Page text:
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June 10, 1911


Author Affiliations


JAMA. 1911;LVI(23):1719. doi:10.1001/jama.1911.02560230021012

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In view of the considerable number of sporotrichal infections in man reported recently by Sutton and others from the middle West, the disappointments experienced by practitioners who fail to recognize the character of the infection, and the pain, danger and expense to which these patients are often subjected, the following more or less typical case may be of interest.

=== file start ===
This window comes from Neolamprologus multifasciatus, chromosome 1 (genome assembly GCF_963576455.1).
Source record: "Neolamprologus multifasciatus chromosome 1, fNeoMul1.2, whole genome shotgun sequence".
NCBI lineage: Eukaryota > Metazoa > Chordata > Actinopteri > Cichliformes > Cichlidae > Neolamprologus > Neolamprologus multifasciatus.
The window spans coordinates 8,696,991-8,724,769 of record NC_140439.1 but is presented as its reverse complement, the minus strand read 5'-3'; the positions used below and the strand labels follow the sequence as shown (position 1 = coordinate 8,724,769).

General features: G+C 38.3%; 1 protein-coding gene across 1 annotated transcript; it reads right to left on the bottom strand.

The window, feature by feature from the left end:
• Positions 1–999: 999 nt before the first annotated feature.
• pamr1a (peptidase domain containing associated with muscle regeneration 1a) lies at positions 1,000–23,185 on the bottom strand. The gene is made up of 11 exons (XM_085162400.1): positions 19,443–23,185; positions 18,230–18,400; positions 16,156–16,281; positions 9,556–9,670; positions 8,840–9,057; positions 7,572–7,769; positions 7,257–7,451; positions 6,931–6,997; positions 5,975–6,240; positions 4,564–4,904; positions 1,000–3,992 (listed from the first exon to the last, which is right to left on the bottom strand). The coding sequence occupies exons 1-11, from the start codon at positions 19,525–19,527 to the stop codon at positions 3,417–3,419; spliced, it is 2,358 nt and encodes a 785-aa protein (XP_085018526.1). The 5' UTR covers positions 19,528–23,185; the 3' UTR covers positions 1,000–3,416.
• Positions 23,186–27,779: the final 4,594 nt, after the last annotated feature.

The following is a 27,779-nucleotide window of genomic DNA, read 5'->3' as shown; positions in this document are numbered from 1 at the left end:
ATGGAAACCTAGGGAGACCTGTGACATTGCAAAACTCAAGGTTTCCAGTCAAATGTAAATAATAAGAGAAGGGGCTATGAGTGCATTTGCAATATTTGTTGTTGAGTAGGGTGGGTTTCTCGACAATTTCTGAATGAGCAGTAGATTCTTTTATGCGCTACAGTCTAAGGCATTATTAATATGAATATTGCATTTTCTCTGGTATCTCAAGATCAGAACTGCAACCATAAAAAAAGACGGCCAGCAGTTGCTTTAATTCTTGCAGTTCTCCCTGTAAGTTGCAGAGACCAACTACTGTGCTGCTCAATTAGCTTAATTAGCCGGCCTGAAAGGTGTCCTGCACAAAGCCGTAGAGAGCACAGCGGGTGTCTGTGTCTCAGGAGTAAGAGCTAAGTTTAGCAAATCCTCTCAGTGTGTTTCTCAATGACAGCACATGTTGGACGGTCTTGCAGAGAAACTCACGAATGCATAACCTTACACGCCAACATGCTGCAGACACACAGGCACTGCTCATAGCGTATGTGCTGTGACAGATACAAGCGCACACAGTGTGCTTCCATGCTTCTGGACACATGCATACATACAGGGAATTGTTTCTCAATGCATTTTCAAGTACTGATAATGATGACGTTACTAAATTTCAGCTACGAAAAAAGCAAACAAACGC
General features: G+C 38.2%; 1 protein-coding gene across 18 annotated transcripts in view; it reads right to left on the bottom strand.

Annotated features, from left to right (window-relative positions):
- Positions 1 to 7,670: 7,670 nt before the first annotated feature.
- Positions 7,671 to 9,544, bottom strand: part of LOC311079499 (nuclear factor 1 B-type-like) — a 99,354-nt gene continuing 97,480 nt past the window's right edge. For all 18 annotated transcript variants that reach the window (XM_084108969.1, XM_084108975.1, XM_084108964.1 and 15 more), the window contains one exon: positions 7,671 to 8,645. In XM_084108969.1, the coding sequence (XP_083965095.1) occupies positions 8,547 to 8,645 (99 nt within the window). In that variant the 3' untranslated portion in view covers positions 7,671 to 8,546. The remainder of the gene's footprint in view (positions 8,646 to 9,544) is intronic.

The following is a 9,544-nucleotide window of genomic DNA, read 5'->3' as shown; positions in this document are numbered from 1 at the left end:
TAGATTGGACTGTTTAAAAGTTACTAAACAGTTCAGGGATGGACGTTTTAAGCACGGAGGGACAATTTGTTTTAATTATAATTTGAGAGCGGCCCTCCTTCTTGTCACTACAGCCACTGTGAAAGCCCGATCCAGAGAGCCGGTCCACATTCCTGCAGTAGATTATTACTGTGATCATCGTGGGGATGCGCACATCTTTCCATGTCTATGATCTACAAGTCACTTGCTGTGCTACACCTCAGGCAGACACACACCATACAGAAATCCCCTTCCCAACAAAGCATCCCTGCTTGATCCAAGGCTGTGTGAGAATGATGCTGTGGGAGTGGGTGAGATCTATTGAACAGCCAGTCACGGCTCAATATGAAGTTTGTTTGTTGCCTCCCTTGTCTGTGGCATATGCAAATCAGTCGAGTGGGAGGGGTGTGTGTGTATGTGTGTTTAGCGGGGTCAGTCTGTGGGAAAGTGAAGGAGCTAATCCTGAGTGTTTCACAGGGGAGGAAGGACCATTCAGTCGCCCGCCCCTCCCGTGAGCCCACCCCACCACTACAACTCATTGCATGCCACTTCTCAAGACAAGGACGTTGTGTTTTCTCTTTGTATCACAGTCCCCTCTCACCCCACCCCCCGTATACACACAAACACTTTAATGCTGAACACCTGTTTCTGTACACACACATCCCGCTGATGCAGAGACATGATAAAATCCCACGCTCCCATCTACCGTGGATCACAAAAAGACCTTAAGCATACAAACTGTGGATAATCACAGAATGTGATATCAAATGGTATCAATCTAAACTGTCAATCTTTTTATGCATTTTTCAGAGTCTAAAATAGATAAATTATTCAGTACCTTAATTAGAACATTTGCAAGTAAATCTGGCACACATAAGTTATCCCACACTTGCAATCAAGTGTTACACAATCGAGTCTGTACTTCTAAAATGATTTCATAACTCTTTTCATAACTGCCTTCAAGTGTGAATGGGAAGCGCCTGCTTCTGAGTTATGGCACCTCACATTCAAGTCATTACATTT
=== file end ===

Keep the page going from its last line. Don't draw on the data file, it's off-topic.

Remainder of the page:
History.  —The patient, C. H. B., aged 17, was the son of a farmer, a native and resident of Kansas. The family history was exceptionally good; past history negative. The present trouble consisted of an indolent ulcer on the left knee and four nodules on the inner side of the left thigh with the history that about one month before a small red papule appeared on the knee, which was opened with a needle. This papule spread out slowly and the nodules appeared one at a time. At this time the

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